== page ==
A new mood pervades every socially distanced conversation now that America’s COVID-19 vaccine rollout is underway. And, I should add, the delays in distribution have done nothing to dampen this mood. For whatever the logistical and moral failures of our country’s sundry vaccination programs, it is undeniable that hope has entered the scene in a new and palpable way. There is an end in sight to this nightmare; that is reason enough for joy. It is a joy of resurrection, of new life in the flesh.
We anticipate a return to life as we knew it, to communion with one another in all its varied forms. We eagerly await the return of the old, happy bustle, restaurants and bars and coffee houses full and humming with chatter and clatter. We also look forward to what we cannot expect: those chance meetings that constitute the thrill of the everyday. The totality of human community—which must include those nameless faces, those passing mysteries who exist in the background of our quotidian routines—is just months, not years, away. Soon, I will be able to smile at a stranger with more than just my eyes.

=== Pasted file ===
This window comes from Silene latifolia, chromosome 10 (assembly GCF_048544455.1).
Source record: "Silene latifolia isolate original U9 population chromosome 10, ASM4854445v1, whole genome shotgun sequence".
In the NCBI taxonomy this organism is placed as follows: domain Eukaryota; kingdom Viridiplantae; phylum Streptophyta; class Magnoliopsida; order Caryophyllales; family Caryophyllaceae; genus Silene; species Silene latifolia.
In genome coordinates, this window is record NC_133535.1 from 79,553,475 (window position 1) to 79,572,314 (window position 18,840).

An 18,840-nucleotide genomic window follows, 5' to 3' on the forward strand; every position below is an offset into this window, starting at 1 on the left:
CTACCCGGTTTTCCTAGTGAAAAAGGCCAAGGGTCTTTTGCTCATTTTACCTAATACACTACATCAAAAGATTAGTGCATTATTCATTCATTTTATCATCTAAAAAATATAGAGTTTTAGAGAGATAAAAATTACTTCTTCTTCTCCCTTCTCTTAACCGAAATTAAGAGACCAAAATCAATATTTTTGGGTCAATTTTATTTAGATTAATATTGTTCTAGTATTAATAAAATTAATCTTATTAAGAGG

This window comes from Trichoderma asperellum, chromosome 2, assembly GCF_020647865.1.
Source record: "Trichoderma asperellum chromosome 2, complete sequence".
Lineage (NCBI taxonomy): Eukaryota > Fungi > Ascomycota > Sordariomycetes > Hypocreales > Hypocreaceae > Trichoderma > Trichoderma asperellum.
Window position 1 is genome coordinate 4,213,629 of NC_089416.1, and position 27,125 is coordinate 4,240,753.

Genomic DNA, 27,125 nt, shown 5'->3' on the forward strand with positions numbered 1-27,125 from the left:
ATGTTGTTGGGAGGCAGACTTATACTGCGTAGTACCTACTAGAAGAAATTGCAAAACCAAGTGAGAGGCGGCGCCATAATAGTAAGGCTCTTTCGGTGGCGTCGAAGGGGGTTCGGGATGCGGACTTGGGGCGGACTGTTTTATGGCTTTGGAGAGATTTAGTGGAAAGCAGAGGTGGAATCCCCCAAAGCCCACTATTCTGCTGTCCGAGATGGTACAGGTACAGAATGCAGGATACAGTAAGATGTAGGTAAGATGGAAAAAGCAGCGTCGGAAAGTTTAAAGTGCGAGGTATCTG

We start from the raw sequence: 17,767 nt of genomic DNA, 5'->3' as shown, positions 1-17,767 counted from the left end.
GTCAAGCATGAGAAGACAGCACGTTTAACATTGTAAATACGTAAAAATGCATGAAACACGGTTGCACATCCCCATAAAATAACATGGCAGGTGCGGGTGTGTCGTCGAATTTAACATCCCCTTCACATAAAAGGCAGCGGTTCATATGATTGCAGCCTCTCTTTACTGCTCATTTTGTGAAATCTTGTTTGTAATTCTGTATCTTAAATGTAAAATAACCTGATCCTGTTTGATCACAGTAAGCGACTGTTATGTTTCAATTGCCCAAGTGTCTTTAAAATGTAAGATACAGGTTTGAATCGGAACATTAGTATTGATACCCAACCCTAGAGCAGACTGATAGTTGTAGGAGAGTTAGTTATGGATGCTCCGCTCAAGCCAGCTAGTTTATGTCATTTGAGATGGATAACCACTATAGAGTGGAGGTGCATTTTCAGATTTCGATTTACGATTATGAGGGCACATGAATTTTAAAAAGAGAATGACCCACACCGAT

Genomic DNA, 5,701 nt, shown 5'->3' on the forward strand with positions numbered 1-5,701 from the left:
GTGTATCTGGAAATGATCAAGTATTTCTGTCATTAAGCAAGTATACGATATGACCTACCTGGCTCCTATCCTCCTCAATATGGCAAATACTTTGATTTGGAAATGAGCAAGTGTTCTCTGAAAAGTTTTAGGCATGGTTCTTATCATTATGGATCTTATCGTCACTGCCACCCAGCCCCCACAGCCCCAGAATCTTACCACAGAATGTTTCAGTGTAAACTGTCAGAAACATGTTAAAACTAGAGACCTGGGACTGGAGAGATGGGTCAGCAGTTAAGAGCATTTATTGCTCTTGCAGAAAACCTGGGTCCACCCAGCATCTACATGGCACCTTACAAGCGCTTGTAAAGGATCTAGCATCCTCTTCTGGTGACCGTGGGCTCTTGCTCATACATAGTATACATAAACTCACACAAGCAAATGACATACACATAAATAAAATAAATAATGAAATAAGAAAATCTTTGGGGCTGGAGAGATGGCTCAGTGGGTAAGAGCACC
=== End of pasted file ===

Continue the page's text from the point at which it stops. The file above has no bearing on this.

“Peace be with you,” the resurrected Christ said to his disciples when he appeared in their midst, behind doors they had shut in fright. To say the same words to one another, on an ordinary Sunday, would mean resurrection; to sing with one another even more so. A few Sundays ago, the celebrant at Mass announced that the strictures on public singing had been relaxed and people should once again join in the chants of the major Mass parts. Barely anyone did. Fear has too much choked the sanctuary, and we long to hear the words, “Fear not,” so that we may clothe Christ’s sacramental flesh, exposed and present among us, with a fitting raiment of praise.
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